Monitoring Rotating Machinery

Keeping an eye on the health of your wind turbine rotating machinery via condition monitoring will help avoid costly downtime and expensive repairs. Romax Technology explains.

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The rotating machinery in a wind turbine has demanding requirements. Consider that designing a wind turbine gearbox is equivalent to designing an automotive gearbox to last for two million miles, with 15 times as many cycles. The machine must be light and thereby flexible, and it is subject to transient loads and overload, idling conditions, and temperature extremes. Service of this long duty cycle machinery must be performed 80-odd meters from the ground.

Fortunately, various offline and online monitoring technologies help to keep an eye on the health of your machinery—vibration, temperature, and lubricant condition, for example. The technology is generally well established yet the application of monitoring is still challenging, and no all-encompassing gadget or approach is going to warn you of every machinery failure. Tuning monitoring equipment, or your approach to problems reoccurring in your wind farm and machinery, is generally a good step to take.

Common Problems
A few examples of common problems the industry is facing today include:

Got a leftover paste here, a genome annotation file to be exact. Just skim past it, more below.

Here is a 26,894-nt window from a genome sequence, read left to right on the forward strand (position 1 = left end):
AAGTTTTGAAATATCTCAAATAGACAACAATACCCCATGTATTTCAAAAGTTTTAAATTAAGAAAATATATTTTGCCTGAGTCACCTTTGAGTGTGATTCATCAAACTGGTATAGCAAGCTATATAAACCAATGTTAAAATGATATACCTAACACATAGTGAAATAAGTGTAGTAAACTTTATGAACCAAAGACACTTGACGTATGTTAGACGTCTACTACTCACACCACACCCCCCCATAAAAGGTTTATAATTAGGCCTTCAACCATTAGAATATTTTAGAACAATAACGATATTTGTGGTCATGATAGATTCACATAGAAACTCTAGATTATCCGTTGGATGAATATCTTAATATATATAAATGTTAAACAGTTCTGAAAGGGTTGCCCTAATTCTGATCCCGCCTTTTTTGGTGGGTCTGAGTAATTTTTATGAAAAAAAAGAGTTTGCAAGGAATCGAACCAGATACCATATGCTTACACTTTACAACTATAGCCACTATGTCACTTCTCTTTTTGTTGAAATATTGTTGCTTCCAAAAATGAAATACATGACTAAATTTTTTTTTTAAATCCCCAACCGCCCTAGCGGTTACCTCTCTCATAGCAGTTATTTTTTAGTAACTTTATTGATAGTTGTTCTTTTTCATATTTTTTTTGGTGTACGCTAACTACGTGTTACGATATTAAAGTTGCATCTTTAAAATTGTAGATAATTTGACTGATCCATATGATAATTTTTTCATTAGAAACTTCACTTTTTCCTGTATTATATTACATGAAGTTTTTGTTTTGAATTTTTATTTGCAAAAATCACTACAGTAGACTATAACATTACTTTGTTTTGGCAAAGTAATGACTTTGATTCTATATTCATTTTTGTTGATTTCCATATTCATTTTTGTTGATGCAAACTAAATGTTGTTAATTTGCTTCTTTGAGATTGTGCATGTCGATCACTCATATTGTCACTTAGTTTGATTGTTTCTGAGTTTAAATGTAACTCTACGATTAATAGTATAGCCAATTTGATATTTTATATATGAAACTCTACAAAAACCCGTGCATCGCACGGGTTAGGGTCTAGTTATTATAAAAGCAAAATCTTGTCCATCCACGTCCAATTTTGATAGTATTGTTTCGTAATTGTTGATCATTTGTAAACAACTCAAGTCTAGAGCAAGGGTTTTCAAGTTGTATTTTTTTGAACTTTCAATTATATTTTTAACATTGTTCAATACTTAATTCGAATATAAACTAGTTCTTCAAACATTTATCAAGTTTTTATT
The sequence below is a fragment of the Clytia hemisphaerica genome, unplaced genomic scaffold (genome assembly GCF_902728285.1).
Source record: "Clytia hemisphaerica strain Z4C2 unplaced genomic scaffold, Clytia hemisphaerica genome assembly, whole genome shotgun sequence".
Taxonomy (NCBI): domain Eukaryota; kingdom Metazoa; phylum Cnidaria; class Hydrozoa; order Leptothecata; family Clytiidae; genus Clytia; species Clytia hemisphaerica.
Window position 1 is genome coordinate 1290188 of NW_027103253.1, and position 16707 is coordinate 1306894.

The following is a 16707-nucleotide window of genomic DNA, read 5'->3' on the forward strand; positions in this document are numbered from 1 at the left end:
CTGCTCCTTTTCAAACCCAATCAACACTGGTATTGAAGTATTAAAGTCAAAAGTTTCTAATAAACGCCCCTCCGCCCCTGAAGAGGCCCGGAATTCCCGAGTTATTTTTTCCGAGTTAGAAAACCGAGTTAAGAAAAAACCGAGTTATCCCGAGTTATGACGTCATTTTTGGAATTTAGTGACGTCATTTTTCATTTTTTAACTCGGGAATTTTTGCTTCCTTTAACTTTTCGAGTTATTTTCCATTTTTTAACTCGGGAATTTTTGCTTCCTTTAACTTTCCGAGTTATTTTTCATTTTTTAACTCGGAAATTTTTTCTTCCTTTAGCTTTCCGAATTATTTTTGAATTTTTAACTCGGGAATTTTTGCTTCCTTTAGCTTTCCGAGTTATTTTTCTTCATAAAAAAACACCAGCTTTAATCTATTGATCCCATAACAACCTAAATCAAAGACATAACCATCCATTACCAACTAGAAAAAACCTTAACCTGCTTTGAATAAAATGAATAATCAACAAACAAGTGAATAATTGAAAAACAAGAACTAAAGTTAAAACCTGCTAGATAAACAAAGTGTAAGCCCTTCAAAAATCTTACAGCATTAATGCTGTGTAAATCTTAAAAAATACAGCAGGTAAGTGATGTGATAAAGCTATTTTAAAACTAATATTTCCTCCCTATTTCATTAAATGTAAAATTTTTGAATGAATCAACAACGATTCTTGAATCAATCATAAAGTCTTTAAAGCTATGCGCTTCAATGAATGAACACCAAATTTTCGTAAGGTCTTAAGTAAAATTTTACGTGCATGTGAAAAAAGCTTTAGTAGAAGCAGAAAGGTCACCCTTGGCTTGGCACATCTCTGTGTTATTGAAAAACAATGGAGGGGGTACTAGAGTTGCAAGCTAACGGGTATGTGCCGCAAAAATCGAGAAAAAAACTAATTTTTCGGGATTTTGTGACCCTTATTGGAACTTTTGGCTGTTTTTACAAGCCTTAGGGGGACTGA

Type 1: Inclusions in gear material, from poor quality control on the raw material manufacturing. The inclusion acts as a stress concentration and can result in tooth fatigue failures, often readily identifiable from visual inspection due to characteristic beach marks radiating out from the crack origin.

Type 2: Gear surface tempering (grinding burn), where the surface temperature of the case hardened gear has not been controlled properly during grinding. This can even lead to re-austenization and re-hardening of the material. Temper grinding burn will reduce the surface hardness and residual stress condition, which will reduce wear resistance. Re-hardening burn will produce a hard, brittle surface layer, and cracks may begin in the tooth surface and result in low life for pitting and fracture.

Type 3: Axial cracking in through hardened bearings, where the bearings are prone to cracking as they have inherent poor toughness and residual tensile stresses due to the heat treatment process (compared to case carburized bearings). They may suffer from hydrogen embrittlement, have superimposed hoop stresses from inner ring raceway fits, and they are often subject to harsh overload conditions in the wind turbine. The cracks may lead to the raceway slipping on the shaft, and potentially a catastrophic failure in the gearbox. Any cracks will also form a nucleation point for surface rolling contact fatigue, where the raceway surfaces will break up due to fatigue spalling.

Type 4: Poor load sharing conditions in double row spherical roller mainshaft bearings, where the downwind raceway of the bearing supports all the thrust loading from the blades, while the upwind raceway becomes unloaded. The operating condition is poor (i.e. the axial to radial load ratio on the downwind race is too high), and the bearing tends to suffer from adhesive wear and micropitting toward the roller ends due to roller skewing under the extreme load conditions. The generated debris then contaminates the grease, causing surface indentations on rollers and raceways, and eventually leading to a runaway surface fatigue failure.